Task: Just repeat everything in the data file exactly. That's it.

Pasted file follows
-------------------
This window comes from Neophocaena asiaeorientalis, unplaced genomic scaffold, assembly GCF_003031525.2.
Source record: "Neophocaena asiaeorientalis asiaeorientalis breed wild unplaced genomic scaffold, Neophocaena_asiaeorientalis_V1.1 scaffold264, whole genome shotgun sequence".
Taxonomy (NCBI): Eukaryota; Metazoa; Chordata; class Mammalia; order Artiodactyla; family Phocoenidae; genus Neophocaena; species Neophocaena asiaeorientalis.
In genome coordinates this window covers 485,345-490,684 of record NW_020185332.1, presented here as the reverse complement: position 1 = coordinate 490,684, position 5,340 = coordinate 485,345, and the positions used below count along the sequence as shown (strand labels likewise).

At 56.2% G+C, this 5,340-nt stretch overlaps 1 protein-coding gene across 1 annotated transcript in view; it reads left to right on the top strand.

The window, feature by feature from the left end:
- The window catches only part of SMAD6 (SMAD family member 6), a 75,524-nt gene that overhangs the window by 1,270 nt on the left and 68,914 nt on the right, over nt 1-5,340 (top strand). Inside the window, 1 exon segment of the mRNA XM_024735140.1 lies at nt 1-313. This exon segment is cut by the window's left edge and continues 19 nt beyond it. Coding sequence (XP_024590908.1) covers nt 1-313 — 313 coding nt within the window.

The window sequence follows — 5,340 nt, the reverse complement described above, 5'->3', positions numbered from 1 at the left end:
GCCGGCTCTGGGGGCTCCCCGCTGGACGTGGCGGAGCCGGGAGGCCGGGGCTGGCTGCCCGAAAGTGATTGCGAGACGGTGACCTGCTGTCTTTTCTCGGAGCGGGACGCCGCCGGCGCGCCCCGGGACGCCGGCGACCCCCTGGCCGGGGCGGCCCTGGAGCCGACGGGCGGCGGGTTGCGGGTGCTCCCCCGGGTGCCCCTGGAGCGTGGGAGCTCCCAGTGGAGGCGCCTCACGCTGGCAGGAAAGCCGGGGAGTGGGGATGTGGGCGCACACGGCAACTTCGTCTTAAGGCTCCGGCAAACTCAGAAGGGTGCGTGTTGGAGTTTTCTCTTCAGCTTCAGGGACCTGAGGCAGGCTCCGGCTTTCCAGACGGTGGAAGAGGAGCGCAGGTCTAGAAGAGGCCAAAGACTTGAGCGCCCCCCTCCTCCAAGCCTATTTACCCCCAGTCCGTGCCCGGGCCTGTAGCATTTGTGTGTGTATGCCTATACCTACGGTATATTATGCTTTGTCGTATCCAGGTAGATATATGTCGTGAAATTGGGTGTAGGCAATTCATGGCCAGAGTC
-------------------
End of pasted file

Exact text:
This window comes from Neophocaena asiaeorientalis, unplaced genomic scaffold, assembly GCF_003031525.2.
Source record: "Neophocaena asiaeorientalis asiaeorientalis breed wild unplaced genomic scaffold, Neophocaena_asiaeorientalis_V1.1 scaffold264, whole genome shotgun sequence".
Taxonomy (NCBI): Eukaryota; Metazoa; Chordata; class Mammalia; order Artiodactyla; family Phocoenidae; genus Neophocaena; species Neophocaena asiaeorientalis.
In genome coordinates this window covers 485,345-490,684 of record NW_020185332.1, presented here as the reverse complement: position 1 = coordinate 490,684, position 5,340 = coordinate 485,345, and the positions used below count along the sequence as shown (strand labels likewise).

At 56.2% G+C, this 5,340-nt stretch overlaps 1 protein-coding gene across 1 annotated transcript in view; it reads left to right on the top strand.

The window, feature by feature from the left end:
- The window catches only part of SMAD6 (SMAD family member 6), a 75,524-nt gene that overhangs the window by 1,270 nt on the left and 68,914 nt on the right, over nt 1-5,340 (top strand). Inside the window, 1 exon segment of the mRNA XM_024735140.1 lies at nt 1-313. This exon segment is cut by the window's left edge and continues 19 nt beyond it. Coding sequence (XP_024590908.1) covers nt 1-313 — 313 coding nt within the window.

The window sequence follows — 5,340 nt, the reverse complement described above, 5'->3', positions numbered from 1 at the left end:
GCCGGCTCTGGGGGCTCCCCGCTGGACGTGGCGGAGCCGGGAGGCCGGGGCTGGCTGCCCGAAAGTGATTGCGAGACGGTGACCTGCTGTCTTTTCTCGGAGCGGGACGCCGCCGGCGCGCCCCGGGACGCCGGCGACCCCCTGGCCGGGGCGGCCCTGGAGCCGACGGGCGGCGGGTTGCGGGTGCTCCCCCGGGTGCCCCTGGAGCGTGGGAGCTCCCAGTGGAGGCGCCTCACGCTGGCAGGAAAGCCGGGGAGTGGGGATGTGGGCGCACACGGCAACTTCGTCTTAAGGCTCCGGCAAACTCAGAAGGGTGCGTGTTGGAGTTTTCTCTTCAGCTTCAGGGACCTGAGGCAGGCTCCGGCTTTCCAGACGGTGGAAGAGGAGCGCAGGTCTAGAAGAGGCCAAAGACTTGAGCGCCCCCCTCCTCCAAGCCTATTTACCCCCAGTCCGTGCCCGGGCCTGTAGCATTTGTGTGTGTATGCCTATACCTACGGTATATTATGCTTTGTCGTATCCAGGTAGATATATGTCGTGAAATTGGGTGTAGGCAATTCATGGCCAGAGTC